About That Book Tour…

As promised, we wanted to let you know how things went for Aquila Dhu, author of In Wrath Remember Mercy, who went on a book and speaking tour for about a week at the end of August into Labor Day weekend.

She considered it a success, but not in the number of books sold. She enjoyed meeting people and learning their concerns as well as getting to watch them interact with the book.

The experiences were different at different stores. All the stores were welcoming, and most said they would keep a few books in stock to sell later.

Some stores were willing to host the book signing, but did not have the bandwidth to provide any assistance with marketing or even help with setting up inside the store.

The Barnes and Noble was a big store that likes to do events, but again, they were pretty matter of fact about another author being there.

However, in at least one location, Our Brother’s Keeper in Rock Springs, Wyoming, not too far over the Colorado border, the manager decided to make the signing a special occasion. She personally baked goodies the morning of the event, stocked a refreshment table, and then placed the author and signing table near the entrance to her store, which is located in a mall. She invited friends and made sure they came. Aquila was kept busy talking to customers who, she reported, bought books.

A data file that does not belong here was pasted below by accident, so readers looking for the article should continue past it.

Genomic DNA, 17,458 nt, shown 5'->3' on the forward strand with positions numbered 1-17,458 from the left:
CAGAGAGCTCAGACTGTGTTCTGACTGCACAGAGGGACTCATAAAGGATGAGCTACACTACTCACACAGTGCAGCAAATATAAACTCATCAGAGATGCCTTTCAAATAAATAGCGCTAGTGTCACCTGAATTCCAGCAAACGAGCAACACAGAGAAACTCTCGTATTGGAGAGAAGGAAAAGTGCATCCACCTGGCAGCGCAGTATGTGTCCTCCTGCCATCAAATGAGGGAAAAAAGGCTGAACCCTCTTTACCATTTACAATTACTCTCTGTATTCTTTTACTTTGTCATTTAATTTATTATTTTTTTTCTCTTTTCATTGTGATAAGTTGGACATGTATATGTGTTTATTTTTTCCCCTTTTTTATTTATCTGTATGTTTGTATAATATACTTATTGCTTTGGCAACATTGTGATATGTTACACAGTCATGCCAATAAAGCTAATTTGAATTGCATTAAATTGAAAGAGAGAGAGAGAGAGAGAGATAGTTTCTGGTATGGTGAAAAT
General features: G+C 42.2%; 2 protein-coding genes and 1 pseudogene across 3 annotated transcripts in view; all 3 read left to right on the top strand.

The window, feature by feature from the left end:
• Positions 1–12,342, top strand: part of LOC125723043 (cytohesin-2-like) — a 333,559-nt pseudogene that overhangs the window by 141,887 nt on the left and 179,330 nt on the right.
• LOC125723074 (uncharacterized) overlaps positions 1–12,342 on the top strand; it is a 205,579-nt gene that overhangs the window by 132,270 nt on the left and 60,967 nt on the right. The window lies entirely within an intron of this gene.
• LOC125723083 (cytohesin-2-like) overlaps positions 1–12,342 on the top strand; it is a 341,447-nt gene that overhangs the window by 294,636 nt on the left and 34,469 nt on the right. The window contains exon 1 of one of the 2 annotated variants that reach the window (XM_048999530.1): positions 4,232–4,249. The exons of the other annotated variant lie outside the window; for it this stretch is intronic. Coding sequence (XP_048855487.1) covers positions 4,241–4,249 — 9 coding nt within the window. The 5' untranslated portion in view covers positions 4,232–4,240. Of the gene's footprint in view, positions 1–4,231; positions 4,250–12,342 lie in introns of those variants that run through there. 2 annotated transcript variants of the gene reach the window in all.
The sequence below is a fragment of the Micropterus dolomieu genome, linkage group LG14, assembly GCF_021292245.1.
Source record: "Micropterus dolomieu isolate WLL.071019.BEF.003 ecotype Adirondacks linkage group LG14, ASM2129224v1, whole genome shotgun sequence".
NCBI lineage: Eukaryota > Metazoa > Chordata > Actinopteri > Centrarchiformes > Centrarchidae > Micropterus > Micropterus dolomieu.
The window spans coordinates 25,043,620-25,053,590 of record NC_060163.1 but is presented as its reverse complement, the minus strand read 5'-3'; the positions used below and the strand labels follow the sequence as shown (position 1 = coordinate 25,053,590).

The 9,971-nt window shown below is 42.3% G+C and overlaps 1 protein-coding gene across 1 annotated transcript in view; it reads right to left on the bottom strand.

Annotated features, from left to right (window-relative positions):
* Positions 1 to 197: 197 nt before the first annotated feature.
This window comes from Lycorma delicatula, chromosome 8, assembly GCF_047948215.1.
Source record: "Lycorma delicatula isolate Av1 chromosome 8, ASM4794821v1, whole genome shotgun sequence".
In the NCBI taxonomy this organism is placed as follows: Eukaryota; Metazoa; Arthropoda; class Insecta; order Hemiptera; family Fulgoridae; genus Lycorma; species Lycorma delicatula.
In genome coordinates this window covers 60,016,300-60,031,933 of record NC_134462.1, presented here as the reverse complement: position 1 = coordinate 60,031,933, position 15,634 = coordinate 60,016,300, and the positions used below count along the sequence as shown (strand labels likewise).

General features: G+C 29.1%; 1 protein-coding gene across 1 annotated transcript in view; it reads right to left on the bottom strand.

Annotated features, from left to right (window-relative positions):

The description of that event and the elements that helped make it successful happened to also mirror some suggestions I recently found, much to my surprise, in the John Grisham novel I’m reading called Camino Island. What is fun about this story (so far anyway) is that a number of the characters are authors who swap stories and discuss the to-be-avoided situation of having no one show up at book signings. The bookstore owner (of course there’s a bookstore) in this book is charming and savvy and creates a customer community featuring food (and wine). He leans on regular customers to be sure they show up when there’s a signing — and buy a book. He makes the event fun and something that draws the community in. [Of course, he’s also supposed to be a thief so apologies in advance if he’s someone I’ll later cringe about referencing here!]

Aquila’s tour culminated in a satisfying speaking engagement for a local history museum in northern Wyoming. There a good turnout of folks came to listen to her share about her expertise on the Civil War and subsequent Indian Wars and settling of the West.

[By the way, if that subject matter is of interest to you, be sure to check out In Wrath Remember Mercy!]

Thankful for the bookstore owners out there whose commitment and passion for connecting people with books keeps Christian retail alive.

Originally sent as an email to the Buoyancy community on September 16, 2022.
Joni Sullivan Baker
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